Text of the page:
I think I still need to catch up a little on sleep after that ISO meeting a few days ago where I was waking up before 4am each morning. But I’m getting there.
This morning I had my weekly face to face ethics class at the local school with my Year 6 group. Half of them were away today, doing an orientation day at a nearby high school, since they’ll all be moving on to high school next year, after the Christmas holidays. (This is different in some countries, but here in Australia primary school is Years K-6 and high school is years 7-12.) Anyway, the remaining kids suggested that because half the class were away we should do something different and just have a general conversation about some topic of their choice. Not wanting half the class to miss the conclusion of the Determinism topic, I indulged them, and we actually talked about high school for most of the lesson. I made sure to steer the discussion to thought-provoking questions, like asking the kids if they thought they’d keep contact with friends who were not going to the same high school, or if they thought that expectations of behaviour and maturity would be different there, and so on. It was actually really interesting.
I asked the kids what they wanted to do after school as a career. One girl wanted to be a lawyer. Another girl said, “Three things. Number one: an artist.” Now, before the kids arrive, I get their early and set up the classroom by moving desks and making a circle of chairs so we can sit around it and talk with no distractions. I often have a few minutes to wait for them, and I’ve looked at the artwork they have pinned up all around the classroom, and I had noticed that this particular girl’s work is good, possibly the best artwork in the class. So I mentioned that I’d seen her artwork on the walls and thought it was good.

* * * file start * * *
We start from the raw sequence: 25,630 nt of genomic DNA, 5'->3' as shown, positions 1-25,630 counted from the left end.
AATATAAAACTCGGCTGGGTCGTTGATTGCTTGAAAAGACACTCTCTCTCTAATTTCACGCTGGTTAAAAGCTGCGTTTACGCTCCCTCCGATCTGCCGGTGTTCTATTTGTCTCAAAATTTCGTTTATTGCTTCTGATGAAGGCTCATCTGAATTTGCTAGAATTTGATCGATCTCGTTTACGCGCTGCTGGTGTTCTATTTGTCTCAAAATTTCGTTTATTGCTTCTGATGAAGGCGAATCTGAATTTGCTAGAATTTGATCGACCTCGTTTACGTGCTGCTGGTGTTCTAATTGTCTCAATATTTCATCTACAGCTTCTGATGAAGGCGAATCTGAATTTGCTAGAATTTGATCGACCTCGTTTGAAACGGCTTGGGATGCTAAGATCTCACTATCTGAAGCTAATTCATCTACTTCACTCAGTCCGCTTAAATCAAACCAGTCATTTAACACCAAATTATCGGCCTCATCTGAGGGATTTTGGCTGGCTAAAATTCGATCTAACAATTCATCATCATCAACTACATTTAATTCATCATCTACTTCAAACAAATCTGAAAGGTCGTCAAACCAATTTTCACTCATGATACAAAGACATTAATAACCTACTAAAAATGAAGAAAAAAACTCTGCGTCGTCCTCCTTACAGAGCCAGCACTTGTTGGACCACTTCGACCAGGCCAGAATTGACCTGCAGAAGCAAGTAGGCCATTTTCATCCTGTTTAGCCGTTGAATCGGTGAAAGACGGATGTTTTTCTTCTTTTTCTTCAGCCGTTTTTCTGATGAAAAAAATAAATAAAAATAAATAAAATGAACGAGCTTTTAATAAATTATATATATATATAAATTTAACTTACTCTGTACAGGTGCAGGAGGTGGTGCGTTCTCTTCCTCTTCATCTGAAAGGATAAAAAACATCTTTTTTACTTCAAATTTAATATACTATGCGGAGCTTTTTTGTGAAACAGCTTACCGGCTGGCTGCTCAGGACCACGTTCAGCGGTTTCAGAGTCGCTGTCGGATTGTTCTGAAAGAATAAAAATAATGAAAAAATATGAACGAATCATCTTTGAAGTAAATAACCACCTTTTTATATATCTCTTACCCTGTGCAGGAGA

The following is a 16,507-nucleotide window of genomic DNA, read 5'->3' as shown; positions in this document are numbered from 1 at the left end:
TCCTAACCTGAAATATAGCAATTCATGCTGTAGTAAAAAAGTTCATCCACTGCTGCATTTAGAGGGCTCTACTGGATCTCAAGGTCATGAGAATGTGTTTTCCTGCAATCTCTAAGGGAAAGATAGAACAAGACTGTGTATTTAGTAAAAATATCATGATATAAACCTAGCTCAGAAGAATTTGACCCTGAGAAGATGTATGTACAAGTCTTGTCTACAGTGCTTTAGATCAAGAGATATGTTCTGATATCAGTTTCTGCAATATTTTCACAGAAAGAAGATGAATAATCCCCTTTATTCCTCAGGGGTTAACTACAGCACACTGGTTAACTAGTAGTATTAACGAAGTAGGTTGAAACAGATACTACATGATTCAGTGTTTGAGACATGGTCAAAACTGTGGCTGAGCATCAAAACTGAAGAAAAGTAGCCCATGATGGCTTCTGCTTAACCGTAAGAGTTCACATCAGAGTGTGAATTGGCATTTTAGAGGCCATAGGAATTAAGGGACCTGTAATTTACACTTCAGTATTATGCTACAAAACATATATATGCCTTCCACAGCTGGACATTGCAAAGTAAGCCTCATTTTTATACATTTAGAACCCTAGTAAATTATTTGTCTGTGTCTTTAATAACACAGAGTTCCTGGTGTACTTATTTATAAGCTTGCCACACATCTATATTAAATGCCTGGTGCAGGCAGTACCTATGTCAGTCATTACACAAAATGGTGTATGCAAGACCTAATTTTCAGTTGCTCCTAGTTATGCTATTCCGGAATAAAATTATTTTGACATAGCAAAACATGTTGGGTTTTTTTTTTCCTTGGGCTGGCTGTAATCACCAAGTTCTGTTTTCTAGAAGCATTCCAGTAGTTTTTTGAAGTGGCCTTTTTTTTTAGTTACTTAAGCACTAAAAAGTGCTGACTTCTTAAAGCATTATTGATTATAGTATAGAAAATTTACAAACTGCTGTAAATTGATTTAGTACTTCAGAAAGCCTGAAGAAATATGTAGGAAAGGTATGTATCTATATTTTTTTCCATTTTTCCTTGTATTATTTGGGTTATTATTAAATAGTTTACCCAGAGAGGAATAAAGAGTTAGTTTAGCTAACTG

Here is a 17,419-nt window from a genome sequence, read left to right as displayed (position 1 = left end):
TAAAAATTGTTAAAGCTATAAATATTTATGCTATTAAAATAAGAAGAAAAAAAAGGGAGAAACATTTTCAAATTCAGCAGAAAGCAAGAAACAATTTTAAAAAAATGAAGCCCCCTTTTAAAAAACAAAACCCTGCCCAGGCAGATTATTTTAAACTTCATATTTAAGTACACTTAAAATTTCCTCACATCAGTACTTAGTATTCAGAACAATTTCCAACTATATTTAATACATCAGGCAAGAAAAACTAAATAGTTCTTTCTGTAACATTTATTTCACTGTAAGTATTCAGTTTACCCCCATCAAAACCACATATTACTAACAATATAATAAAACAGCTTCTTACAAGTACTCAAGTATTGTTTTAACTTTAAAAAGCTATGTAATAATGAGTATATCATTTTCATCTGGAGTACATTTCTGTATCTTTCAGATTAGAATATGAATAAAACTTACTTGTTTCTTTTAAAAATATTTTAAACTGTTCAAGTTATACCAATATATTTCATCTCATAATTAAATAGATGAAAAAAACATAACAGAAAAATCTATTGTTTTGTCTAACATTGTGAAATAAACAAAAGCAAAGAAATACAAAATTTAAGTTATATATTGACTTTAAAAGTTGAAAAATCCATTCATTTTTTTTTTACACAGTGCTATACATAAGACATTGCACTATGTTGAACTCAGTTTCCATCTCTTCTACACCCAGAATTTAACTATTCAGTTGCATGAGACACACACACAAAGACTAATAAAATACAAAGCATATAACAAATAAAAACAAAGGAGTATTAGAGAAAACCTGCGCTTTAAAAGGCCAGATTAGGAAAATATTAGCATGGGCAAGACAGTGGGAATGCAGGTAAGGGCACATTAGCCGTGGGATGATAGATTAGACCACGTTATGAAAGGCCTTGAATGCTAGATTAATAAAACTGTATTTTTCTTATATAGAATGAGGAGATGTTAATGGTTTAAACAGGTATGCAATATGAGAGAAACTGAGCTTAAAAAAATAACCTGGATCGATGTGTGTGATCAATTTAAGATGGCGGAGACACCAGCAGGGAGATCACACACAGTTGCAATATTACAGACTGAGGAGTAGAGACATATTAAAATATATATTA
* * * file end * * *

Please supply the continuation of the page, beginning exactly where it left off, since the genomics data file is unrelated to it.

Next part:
She continued, “Number two: A YouTuber.” So then we had a discussion about the realities of being a YouTuber, and how likely it was that you’d actually make any money out of it. Most of the kids were fairly realistic about it, saying you have to be really lucky to get subscribers and then the pay rate is pretty low per view, so you need millions of views. They actually seemed to know more about the details than I do! And then one of the boys said that he is currently making about $300 a month doing Twitch streaming of games! Wow.
Anyway, after this diversion I asked the girl what her third career choice was, expecting something else along similar lines, and she said, “Number three: a neuroscientist.”
After getting home from the class, I took a train into town to pick up a game I’d ordered: Azul: Queen’s Garden. My wife and I enjoy the first three Azul games, so I wanted to get this fourth one in the series. I browsed around a bit looking for any other suitable games to buy for the fortnightly games nights with my friends, but didn’t find anything that struck my fancy.
I got home just before midday and then went for a long walk with my wife and Scully, over to the Italian bakery at Cammeray (this is different to the other, closer bakery at Naremburn that we go to more frequently), where I had a slice of pizza and a small pastry with custard and raisins in it. This place makes the best pastry.
This afternoon I tuned into the live NASA feed of the Artemis 1 launch. I was a little worried that the countdown delay would push the launch into my online ethics classes for the evening, but they managed to launch it just before 6pm my time, so I got to see it take off just before beginning my classes.
New content today: